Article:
“Do you really need to know your energy balance total?” Barbell Medicine, Ep. 176: Determining Calorie Intake Part II

I said it yesterday, but it’s worth repeating–learning about how our bodies work and the truth about calories and energy balance can help us to deprogram from diet culture and learn to have a healthier relationship with food and our bodies in the long run. Of course, the thoughts we have when we consume this information makes all the difference.

If you listen to this podcast, or consume any other information, with the mindset of looking for “tricks” or “tips” to help you lose weight, then you are using it to perpetuate harm to yourself. Not all weight loss is harmful, but the goal, in my opinion, should be finding an enjoyable, healthy life we can sustain and then letting our bodies define what size and body composition that settles at. That’s the inverse of diet thinking, trying to figure out what lifestyle is necessary to maintain a certain size or body composition.

I know this can sound counter to my love of bodybuilding, and I recognize that I’m probably an outlier in the community. But since I’m not ever going to compete, I get to do bodybuilding at whatever pace and with whatever preferences help me feel good and happy in my life and in my body. So, when I listen to a podcast like this that tells me how variable the systems are that lead to our body size and composition, I hear that as freeing information. It liberates me to further let go of the traditional goalpost of a particular body fat percentage. There is no endpoint since bodies are going to continue to change throughout our lifetimes, and the result at any particular time is a combination of my choices and my genetics/unique body type. So, I can just focus on the things in my control, being as consistent as I can, working at the level of intensity I can sustain, practicing taking small steps towards my goals and making them habitual.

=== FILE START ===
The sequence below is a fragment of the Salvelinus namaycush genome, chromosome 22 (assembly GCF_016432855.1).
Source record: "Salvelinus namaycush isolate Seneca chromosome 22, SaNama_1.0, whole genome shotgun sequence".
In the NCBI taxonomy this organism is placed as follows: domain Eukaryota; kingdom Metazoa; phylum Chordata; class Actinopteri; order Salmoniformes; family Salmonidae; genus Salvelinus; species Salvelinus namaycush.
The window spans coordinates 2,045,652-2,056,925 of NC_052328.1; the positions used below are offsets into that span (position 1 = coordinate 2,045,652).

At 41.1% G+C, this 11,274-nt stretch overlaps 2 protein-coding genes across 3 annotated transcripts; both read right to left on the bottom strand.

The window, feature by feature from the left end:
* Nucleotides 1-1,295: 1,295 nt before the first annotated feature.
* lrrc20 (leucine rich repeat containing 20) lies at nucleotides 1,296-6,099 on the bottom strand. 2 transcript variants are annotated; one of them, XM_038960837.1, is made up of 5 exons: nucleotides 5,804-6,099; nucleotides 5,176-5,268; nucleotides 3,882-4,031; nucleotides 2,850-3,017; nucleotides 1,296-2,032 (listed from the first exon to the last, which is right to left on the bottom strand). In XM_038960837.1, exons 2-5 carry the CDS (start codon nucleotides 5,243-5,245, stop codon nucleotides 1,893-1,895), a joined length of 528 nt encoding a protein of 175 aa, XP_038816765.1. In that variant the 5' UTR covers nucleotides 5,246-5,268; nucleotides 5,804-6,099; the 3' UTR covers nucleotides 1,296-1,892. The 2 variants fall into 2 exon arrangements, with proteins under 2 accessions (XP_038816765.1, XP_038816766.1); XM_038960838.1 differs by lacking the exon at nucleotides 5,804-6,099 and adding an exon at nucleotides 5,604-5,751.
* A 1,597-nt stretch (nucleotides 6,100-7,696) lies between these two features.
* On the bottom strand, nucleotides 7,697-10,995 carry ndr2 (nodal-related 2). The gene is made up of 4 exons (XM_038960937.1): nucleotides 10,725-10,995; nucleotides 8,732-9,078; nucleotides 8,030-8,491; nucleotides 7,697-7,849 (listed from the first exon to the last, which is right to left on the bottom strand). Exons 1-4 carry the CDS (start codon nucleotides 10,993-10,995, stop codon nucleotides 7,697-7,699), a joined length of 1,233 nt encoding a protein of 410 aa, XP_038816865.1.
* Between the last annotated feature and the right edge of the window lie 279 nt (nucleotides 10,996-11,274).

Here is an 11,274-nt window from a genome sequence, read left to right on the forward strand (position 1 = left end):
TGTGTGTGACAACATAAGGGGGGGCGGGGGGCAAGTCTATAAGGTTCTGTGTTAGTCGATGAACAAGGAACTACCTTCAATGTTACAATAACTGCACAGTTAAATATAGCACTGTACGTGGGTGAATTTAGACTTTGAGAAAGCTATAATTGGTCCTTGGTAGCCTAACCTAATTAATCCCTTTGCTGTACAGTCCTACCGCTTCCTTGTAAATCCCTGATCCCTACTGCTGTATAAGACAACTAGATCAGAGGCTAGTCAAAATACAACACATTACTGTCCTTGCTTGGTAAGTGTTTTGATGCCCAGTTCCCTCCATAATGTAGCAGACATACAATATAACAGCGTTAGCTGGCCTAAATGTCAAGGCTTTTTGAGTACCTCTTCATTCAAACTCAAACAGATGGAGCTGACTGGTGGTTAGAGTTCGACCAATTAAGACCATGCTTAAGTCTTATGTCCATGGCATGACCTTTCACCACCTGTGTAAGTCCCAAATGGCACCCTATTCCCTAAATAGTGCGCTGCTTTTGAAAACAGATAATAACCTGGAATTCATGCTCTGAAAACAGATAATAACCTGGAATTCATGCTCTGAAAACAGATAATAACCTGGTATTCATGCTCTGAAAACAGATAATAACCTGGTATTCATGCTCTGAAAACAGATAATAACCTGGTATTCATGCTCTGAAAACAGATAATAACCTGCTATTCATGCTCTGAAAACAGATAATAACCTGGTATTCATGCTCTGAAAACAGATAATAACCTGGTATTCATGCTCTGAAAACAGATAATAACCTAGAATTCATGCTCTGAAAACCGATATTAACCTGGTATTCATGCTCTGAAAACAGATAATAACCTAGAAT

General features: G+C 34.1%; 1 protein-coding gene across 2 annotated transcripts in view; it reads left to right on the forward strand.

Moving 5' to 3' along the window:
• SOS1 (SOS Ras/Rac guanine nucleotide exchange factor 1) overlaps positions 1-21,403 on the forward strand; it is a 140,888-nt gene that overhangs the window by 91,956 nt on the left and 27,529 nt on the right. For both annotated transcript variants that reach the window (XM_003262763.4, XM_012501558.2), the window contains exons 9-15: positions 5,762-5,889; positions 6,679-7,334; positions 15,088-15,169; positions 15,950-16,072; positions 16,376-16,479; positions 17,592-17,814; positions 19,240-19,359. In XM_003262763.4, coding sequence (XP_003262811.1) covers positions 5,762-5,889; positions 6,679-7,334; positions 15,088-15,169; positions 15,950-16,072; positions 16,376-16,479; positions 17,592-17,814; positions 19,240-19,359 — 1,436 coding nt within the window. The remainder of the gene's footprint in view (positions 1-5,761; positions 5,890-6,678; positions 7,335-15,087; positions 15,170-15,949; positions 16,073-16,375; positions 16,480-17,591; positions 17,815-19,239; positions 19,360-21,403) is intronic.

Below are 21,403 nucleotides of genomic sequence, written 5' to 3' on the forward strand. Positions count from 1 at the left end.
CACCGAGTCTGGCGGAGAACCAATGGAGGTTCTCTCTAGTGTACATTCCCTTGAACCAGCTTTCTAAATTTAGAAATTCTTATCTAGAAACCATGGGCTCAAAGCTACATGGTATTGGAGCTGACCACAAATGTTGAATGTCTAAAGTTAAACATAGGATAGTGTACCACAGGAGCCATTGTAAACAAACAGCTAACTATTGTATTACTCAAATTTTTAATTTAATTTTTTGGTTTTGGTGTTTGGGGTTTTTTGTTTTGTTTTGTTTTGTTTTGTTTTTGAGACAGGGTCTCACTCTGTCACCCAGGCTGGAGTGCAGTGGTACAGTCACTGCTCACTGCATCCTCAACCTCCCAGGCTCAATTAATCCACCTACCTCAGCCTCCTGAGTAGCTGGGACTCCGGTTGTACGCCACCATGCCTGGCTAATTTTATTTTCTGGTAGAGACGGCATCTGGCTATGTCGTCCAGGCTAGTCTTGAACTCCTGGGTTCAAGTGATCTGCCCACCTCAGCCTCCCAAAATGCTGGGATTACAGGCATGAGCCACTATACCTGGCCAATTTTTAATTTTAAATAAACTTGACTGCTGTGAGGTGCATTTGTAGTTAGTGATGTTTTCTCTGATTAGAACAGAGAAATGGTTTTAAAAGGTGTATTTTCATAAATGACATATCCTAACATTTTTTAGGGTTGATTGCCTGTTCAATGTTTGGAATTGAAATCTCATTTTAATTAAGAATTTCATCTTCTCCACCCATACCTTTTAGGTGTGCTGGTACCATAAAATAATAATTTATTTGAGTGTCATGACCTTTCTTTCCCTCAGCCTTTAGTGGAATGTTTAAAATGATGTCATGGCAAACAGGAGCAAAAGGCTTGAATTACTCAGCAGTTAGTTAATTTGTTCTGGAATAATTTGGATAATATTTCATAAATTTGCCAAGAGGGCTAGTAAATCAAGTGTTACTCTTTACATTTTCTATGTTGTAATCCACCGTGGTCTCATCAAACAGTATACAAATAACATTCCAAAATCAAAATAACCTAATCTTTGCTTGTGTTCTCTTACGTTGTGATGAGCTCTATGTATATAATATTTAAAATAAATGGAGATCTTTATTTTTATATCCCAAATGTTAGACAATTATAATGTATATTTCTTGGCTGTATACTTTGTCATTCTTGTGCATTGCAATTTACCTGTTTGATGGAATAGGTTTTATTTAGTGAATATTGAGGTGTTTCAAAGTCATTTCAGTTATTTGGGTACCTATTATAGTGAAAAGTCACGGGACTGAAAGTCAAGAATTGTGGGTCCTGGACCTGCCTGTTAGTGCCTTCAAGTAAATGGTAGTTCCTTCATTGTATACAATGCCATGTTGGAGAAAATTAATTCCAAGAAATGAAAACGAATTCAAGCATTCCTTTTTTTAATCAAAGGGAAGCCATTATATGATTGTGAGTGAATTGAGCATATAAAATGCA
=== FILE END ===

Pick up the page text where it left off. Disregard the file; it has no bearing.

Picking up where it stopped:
Jordan and Austin reinforce this perspective, emphasizing over and over again that micromanaging our food consumption, setting goals based on external tools like calorie totals, and even measuring our success based on weekly weight trends, fails to help people find sustainable, lifelong patterns of healthy eating and weight management. This is a health-focused perspective I’d love to hear echoed in more of the evidence-based fitness world. I think the bodybuilder types especially have a tendency to forget that not everyone needs to get granular to see positive changes in their health. Whether or not it results in getting officially lean or even so-called “normal” weight, we benefit from focusing on what Drs. Baraki and Feigenbaum call “health-promoting diets.” Listening to conversations like this one can serve as a useful reminder of that.


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